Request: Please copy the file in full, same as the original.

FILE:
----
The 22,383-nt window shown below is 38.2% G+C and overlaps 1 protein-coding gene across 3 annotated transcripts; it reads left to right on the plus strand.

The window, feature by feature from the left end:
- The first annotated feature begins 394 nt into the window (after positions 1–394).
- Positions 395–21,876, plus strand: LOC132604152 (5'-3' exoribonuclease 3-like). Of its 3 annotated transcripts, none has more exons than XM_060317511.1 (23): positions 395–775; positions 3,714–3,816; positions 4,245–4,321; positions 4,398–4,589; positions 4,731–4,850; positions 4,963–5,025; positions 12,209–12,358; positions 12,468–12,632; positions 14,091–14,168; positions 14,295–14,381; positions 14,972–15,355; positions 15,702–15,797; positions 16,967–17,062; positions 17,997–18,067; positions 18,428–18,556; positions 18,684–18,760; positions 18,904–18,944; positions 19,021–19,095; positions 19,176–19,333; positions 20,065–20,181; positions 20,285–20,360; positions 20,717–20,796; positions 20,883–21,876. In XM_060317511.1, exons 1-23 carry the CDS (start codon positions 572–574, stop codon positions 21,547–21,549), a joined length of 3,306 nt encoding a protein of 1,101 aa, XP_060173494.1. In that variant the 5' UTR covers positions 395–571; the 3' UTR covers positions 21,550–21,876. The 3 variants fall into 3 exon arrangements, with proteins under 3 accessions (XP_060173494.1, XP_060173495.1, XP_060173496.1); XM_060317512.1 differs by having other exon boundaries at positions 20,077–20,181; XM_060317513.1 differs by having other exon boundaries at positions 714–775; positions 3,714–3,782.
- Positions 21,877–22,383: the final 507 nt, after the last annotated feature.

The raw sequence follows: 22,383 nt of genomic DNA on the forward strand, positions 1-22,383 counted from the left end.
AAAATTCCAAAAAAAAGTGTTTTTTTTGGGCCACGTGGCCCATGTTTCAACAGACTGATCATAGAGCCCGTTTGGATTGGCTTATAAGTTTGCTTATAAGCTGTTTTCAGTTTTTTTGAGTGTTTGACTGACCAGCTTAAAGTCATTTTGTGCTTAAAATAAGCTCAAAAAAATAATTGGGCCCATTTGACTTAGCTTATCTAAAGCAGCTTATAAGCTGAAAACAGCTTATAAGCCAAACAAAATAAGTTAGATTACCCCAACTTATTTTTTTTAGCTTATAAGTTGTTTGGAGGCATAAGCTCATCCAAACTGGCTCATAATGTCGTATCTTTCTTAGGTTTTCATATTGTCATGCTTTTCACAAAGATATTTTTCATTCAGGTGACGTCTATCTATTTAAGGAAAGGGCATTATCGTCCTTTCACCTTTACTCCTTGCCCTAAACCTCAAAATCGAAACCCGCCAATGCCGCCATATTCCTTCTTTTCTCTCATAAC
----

The 22,383-nt window shown below is 38.2% G+C and overlaps 1 protein-coding gene across 3 annotated transcripts; it reads left to right on the plus strand.

The window, feature by feature from the left end:
- The first annotated feature begins 394 nt into the window (after positions 1–394).
- Positions 395–21,876, plus strand: LOC132604152 (5'-3' exoribonuclease 3-like). Of its 3 annotated transcripts, none has more exons than XM_060317511.1 (23): positions 395–775; positions 3,714–3,816; positions 4,245–4,321; positions 4,398–4,589; positions 4,731–4,850; positions 4,963–5,025; positions 12,209–12,358; positions 12,468–12,632; positions 14,091–14,168; positions 14,295–14,381; positions 14,972–15,355; positions 15,702–15,797; positions 16,967–17,062; positions 17,997–18,067; positions 18,428–18,556; positions 18,684–18,760; positions 18,904–18,944; positions 19,021–19,095; positions 19,176–19,333; positions 20,065–20,181; positions 20,285–20,360; positions 20,717–20,796; positions 20,883–21,876. In XM_060317511.1, exons 1-23 carry the CDS (start codon positions 572–574, stop codon positions 21,547–21,549), a joined length of 3,306 nt encoding a protein of 1,101 aa, XP_060173494.1. In that variant the 5' UTR covers positions 395–571; the 3' UTR covers positions 21,550–21,876. The 3 variants fall into 3 exon arrangements, with proteins under 3 accessions (XP_060173494.1, XP_060173495.1, XP_060173496.1); XM_060317512.1 differs by having other exon boundaries at positions 20,077–20,181; XM_060317513.1 differs by having other exon boundaries at positions 714–775; positions 3,714–3,782.
- Positions 21,877–22,383: the final 507 nt, after the last annotated feature.

The raw sequence follows: 22,383 nt of genomic DNA on the forward strand, positions 1-22,383 counted from the left end.
AAAATTCCAAAAAAAAGTGTTTTTTTTGGGCCACGTGGCCCATGTTTCAACAGACTGATCATAGAGCCCGTTTGGATTGGCTTATAAGTTTGCTTATAAGCTGTTTTCAGTTTTTTTGAGTGTTTGACTGACCAGCTTAAAGTCATTTTGTGCTTAAAATAAGCTCAAAAAAATAATTGGGCCCATTTGACTTAGCTTATCTAAAGCAGCTTATAAGCTGAAAACAGCTTATAAGCCAAACAAAATAAGTTAGATTACCCCAACTTATTTTTTTTAGCTTATAAGTTGTTTGGAGGCATAAGCTCATCCAAACTGGCTCATAATGTCGTATCTTTCTTAGGTTTTCATATTGTCATGCTTTTCACAAAGATATTTTTCATTCAGGTGACGTCTATCTATTTAAGGAAAGGGCATTATCGTCCTTTCACCTTTACTCCTTGCCCTAAACCTCAAAATCGAAACCCGCCAATGCCGCCATATTCCTTCTTTTCTCTCATAAC